The reaction product yields with water a viscous solution. For the isolation of the sodium cellulose-ethyl-ether-(p) sulphonate, the procedure may be adopted that the lye clinging to the reaction product is pressed away from the latter, the pressed residue is mixed with water and is neutralized with hydrochloric acid. The cellu- 2 lose ether is then precipitated out by treatment with a water soluble organic solvent such as methanoL The cellulose ether is then filtered, washed with 80% methanol, then dried; (2) 100 kgs. of cellulose are soaked with 40% soda lye and pressed down to about 300 kgs.

Esterification is then carried out with 10 kgs. of ethylene oxide, for example, according to the mode of operation described in the German pat- 3 ent specification No. 536,993. The product thus produced is reduced to fibers and is mixed or kneaded with 600 kgs. of a 35% soda lye. Then 300 kgs. of a 50% aqueous solution of sodium ethene sulphonate are allowed gradually to run in at 60° C. The mixture is then kept at the same temperature for a further 3-4 hours while stirring. When the resulting product is mixed with water a viscous solution is obtained, which, even when rendered acid, does not separate out in flocks. For the Isolation of the reaction product, the mode of operation described in Example 1 may be employed.

(3) 100 kgs. of cellulose are immersed in 40% soda lye and after a few hours are pressed down to about 300 kgs The alkali cellulose is reduced to fibers and is kneaded with 250 kgs. of a 50% solution of sodium ethene sulphonate. After uniform mixing has taken place, the mass is further mixed with 450 kgs. of a 50% soda lye and is heated up to 5* C. It Is then allowed to remain at this temperature for about 3 hours.

The working up of the product may be effected in the manner described in Example L (4) 200 gm. of sulphite cellulose are soaked with 2000 gms. of a 30% soda lye at 8° C. and pressed down to about 2.6 times the original weight.. The obtained alkali cellulose Is reduced to fibers'and then 180 gms. of sodium 2-methyl2,3-propylene sulphonate are added. The temperature is slowly increased while kneading the mixture. The mass is then kept at 60-70° C. until the alkali cellulose is converted. The product thus produced is water soluble and can be employed as thickening means, for example, for vat dyes. It is possible to free the product from Impurities by washing it with 80% methanol or by dialyzing it.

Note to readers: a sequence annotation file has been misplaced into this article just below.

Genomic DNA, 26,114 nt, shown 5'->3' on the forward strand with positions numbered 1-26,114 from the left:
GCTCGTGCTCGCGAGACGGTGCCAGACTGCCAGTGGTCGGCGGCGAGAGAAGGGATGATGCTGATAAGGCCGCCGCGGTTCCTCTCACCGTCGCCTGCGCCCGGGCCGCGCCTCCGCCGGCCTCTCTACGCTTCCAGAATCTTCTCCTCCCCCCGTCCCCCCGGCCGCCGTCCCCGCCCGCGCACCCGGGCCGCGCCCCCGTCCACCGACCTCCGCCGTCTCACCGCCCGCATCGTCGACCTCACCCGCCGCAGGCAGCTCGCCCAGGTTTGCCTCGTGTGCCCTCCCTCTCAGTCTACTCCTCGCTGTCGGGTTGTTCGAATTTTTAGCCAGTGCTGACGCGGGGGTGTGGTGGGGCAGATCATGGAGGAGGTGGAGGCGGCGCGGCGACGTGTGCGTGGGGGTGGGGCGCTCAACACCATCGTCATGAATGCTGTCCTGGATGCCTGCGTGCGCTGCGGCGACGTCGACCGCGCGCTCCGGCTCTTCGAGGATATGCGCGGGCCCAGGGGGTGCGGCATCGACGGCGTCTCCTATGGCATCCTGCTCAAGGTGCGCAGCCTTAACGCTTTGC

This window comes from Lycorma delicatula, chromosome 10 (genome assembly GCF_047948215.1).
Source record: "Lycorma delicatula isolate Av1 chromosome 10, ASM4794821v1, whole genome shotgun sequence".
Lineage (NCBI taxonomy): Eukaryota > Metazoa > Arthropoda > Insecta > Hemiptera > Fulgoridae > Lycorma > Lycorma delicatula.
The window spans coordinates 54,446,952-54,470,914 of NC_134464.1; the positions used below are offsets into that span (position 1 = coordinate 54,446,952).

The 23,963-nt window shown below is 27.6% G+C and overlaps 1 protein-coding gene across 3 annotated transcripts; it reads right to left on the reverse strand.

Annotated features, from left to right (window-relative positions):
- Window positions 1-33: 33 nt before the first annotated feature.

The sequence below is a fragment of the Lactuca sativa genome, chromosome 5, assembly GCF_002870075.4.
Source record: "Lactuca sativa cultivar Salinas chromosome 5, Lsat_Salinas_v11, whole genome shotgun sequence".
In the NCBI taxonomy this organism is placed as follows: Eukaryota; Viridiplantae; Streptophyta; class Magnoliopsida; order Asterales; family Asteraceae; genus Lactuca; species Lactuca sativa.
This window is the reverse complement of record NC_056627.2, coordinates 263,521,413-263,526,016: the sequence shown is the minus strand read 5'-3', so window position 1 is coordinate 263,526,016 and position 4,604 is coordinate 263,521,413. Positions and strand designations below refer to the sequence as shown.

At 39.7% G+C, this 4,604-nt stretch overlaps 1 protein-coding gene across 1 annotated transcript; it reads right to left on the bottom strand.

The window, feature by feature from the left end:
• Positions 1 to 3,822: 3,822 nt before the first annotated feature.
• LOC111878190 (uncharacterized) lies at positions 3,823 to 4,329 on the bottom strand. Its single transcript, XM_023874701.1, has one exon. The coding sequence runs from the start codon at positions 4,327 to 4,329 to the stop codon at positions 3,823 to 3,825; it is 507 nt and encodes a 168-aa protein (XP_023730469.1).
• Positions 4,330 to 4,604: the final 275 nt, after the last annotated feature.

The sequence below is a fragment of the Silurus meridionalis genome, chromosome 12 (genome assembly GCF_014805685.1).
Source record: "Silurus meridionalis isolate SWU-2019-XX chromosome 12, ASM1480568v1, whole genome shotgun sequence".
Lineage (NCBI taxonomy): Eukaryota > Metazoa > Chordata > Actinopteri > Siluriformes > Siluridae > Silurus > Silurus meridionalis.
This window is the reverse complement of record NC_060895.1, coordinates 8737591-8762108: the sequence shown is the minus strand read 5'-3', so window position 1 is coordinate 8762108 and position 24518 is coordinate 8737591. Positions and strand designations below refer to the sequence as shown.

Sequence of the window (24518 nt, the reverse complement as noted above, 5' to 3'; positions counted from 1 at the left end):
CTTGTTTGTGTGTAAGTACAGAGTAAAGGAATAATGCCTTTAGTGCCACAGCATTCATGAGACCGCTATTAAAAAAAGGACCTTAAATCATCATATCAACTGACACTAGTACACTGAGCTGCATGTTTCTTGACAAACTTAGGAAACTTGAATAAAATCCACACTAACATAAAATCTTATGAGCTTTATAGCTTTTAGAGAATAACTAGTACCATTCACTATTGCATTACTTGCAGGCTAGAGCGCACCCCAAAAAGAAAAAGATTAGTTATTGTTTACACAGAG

(5) 100 kgs. of methyl cellulose containing one methoxy group combined with two glucose units are soaked with 600 kgs. of 45% soda lye. After three hours 180 kgs. of potassium ethene sulphonate are added while kneading. The mixture is then heated up to 65* C. and allowed to remain 3-4 hours at this temperature. The obtained mass is worked up as described in Example 1.

We claim: 1. The method of etherifying a carbohydrate which comprises causing an olefine sulfonic acid in an alkaline medium to react with the carbohydrate.

2. The method of etherifying a carbohydrate which comprises causing an a,p-unsaturated oleflne sulfonic acid in an alkaline medium to react with the carbohydrate.

3. The method of etherifying a carbohydrate which comprises causing ethene sulfonic acid in an alkaline medium to react with the carbohydrate. 4. The method of etherifying a substance selected from the group consisting of cellulose and Its derivatives which comprises causing an olefine sulfonic acid in an alkaline medium to react with the said substance. 5. The method of etherifying a substance selected from the group consisting of cellulose and Its derivatives which comprises causing an afunsaturated oleflne sulfonic acid in an alkaline medium to react with the said substance. 6. The method of etherifying a substance selected from the group consisting of cellulose and its derivatives which comprises causing ethene sulfonic acid in an alkaline medium to react with the said substance. WILHELM NEUGEBAUER.

ULRICH OSTWALD.

KURT SPONSEL.